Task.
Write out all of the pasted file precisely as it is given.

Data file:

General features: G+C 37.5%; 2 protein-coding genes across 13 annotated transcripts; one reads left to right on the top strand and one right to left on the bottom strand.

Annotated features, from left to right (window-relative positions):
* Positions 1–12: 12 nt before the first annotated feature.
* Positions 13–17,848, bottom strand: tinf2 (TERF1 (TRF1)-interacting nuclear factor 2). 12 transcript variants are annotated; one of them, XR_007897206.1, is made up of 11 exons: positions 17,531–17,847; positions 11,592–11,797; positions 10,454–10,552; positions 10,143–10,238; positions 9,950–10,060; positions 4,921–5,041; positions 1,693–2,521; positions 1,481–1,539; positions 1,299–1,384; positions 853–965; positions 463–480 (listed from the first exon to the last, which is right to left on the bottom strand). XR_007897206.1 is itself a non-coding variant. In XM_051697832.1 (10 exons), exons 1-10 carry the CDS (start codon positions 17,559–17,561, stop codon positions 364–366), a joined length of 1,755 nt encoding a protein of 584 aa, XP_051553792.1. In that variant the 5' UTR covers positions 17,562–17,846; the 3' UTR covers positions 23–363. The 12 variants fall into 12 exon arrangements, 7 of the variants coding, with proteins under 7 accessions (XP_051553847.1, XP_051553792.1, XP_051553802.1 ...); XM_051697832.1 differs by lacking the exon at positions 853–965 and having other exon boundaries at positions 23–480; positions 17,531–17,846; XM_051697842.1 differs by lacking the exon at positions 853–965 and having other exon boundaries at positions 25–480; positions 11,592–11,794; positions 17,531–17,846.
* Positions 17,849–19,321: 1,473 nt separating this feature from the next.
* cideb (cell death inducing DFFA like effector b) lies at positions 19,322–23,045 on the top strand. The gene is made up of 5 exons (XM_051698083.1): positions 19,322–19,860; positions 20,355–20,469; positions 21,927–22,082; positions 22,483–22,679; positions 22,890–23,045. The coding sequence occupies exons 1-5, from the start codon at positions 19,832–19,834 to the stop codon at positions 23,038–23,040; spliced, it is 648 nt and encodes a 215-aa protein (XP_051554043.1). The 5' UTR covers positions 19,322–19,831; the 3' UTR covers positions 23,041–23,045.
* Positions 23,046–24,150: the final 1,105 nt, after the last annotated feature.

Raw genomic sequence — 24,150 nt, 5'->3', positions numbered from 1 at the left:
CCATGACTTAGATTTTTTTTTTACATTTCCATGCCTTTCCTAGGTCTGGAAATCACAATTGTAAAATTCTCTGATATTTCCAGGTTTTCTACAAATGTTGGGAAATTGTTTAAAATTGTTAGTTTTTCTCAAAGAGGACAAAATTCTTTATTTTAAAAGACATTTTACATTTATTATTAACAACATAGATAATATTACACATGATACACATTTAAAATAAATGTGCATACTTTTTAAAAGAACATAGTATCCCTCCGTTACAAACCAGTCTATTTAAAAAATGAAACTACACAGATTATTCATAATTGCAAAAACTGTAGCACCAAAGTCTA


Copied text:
General features: G+C 37.5%; 2 protein-coding genes across 13 annotated transcripts; one reads left to right on the top strand and one right to left on the bottom strand.

Annotated features, from left to right (window-relative positions):
* Positions 1–12: 12 nt before the first annotated feature.
* Positions 13–17,848, bottom strand: tinf2 (TERF1 (TRF1)-interacting nuclear factor 2). 12 transcript variants are annotated; one of them, XR_007897206.1, is made up of 11 exons: positions 17,531–17,847; positions 11,592–11,797; positions 10,454–10,552; positions 10,143–10,238; positions 9,950–10,060; positions 4,921–5,041; positions 1,693–2,521; positions 1,481–1,539; positions 1,299–1,384; positions 853–965; positions 463–480 (listed from the first exon to the last, which is right to left on the bottom strand). XR_007897206.1 is itself a non-coding variant. In XM_051697832.1 (10 exons), exons 1-10 carry the CDS (start codon positions 17,559–17,561, stop codon positions 364–366), a joined length of 1,755 nt encoding a protein of 584 aa, XP_051553792.1. In that variant the 5' UTR covers positions 17,562–17,846; the 3' UTR covers positions 23–363. The 12 variants fall into 12 exon arrangements, 7 of the variants coding, with proteins under 7 accessions (XP_051553847.1, XP_051553792.1, XP_051553802.1 ...); XM_051697832.1 differs by lacking the exon at positions 853–965 and having other exon boundaries at positions 23–480; positions 17,531–17,846; XM_051697842.1 differs by lacking the exon at positions 853–965 and having other exon boundaries at positions 25–480; positions 11,592–11,794; positions 17,531–17,846.
* Positions 17,849–19,321: 1,473 nt separating this feature from the next.
* cideb (cell death inducing DFFA like effector b) lies at positions 19,322–23,045 on the top strand. The gene is made up of 5 exons (XM_051698083.1): positions 19,322–19,860; positions 20,355–20,469; positions 21,927–22,082; positions 22,483–22,679; positions 22,890–23,045. The coding sequence occupies exons 1-5, from the start codon at positions 19,832–19,834 to the stop codon at positions 23,038–23,040; spliced, it is 648 nt and encodes a 215-aa protein (XP_051554043.1). The 5' UTR covers positions 19,322–19,831; the 3' UTR covers positions 23,041–23,045.
* Positions 23,046–24,150: the final 1,105 nt, after the last annotated feature.

Raw genomic sequence — 24,150 nt, 5'->3', positions numbered from 1 at the left:
CCATGACTTAGATTTTTTTTTTACATTTCCATGCCTTTCCTAGGTCTGGAAATCACAATTGTAAAATTCTCTGATATTTCCAGGTTTTCTACAAATGTTGGGAAATTGTTTAAAATTGTTAGTTTTTCTCAAAGAGGACAAAATTCTTTATTTTAAAAGACATTTTACATTTATTATTAACAACATAGATAATATTACACATGATACACATTTAAAATAAATGTGCATACTTTTTAAAAGAACATAGTATCCCTCCGTTACAAACCAGTCTATTTAAAAAATGAAACTACACAGATTATTCATAATTGCAAAAACTGTAGCACCAAAGTCTA